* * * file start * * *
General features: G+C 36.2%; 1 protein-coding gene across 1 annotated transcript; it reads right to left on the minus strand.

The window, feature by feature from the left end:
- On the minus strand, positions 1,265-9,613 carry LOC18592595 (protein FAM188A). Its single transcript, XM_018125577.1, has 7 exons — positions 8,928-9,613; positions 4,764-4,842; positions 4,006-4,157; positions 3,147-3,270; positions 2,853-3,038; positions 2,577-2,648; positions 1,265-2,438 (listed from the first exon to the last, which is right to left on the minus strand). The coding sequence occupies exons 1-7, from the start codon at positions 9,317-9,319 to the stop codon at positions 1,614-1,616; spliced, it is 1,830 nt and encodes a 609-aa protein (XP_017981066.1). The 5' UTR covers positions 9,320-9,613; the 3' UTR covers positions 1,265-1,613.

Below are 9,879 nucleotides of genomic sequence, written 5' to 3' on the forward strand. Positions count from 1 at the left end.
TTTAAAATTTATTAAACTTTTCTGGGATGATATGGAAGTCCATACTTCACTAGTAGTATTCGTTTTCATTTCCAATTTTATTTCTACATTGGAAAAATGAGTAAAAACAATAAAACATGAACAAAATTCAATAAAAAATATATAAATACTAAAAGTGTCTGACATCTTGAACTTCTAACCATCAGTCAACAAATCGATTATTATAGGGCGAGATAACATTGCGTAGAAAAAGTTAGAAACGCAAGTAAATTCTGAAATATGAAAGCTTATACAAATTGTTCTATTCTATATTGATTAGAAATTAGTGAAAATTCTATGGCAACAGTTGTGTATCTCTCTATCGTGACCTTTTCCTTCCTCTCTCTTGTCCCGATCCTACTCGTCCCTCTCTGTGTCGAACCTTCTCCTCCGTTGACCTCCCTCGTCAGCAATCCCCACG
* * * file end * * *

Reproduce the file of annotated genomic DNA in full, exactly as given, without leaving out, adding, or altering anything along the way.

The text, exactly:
General features: G+C 36.2%; 1 protein-coding gene across 1 annotated transcript; it reads right to left on the minus strand.

The window, feature by feature from the left end:
- On the minus strand, positions 1,265-9,613 carry LOC18592595 (protein FAM188A). Its single transcript, XM_018125577.1, has 7 exons — positions 8,928-9,613; positions 4,764-4,842; positions 4,006-4,157; positions 3,147-3,270; positions 2,853-3,038; positions 2,577-2,648; positions 1,265-2,438 (listed from the first exon to the last, which is right to left on the minus strand). The coding sequence occupies exons 1-7, from the start codon at positions 9,317-9,319 to the stop codon at positions 1,614-1,616; spliced, it is 1,830 nt and encodes a 609-aa protein (XP_017981066.1). The 5' UTR covers positions 9,320-9,613; the 3' UTR covers positions 1,265-1,613.

Below are 9,879 nucleotides of genomic sequence, written 5' to 3' on the forward strand. Positions count from 1 at the left end.
TTTAAAATTTATTAAACTTTTCTGGGATGATATGGAAGTCCATACTTCACTAGTAGTATTCGTTTTCATTTCCAATTTTATTTCTACATTGGAAAAATGAGTAAAAACAATAAAACATGAACAAAATTCAATAAAAAATATATAAATACTAAAAGTGTCTGACATCTTGAACTTCTAACCATCAGTCAACAAATCGATTATTATAGGGCGAGATAACATTGCGTAGAAAAAGTTAGAAACGCAAGTAAATTCTGAAATATGAAAGCTTATACAAATTGTTCTATTCTATATTGATTAGAAATTAGTGAAAATTCTATGGCAACAGTTGTGTATCTCTCTATCGTGACCTTTTCCTTCCTCTCTCTTGTCCCGATCCTACTCGTCCCTCTCTGTGTCGAACCTTCTCCTCCGTTGACCTCCCTCGTCAGCAATCCCCACG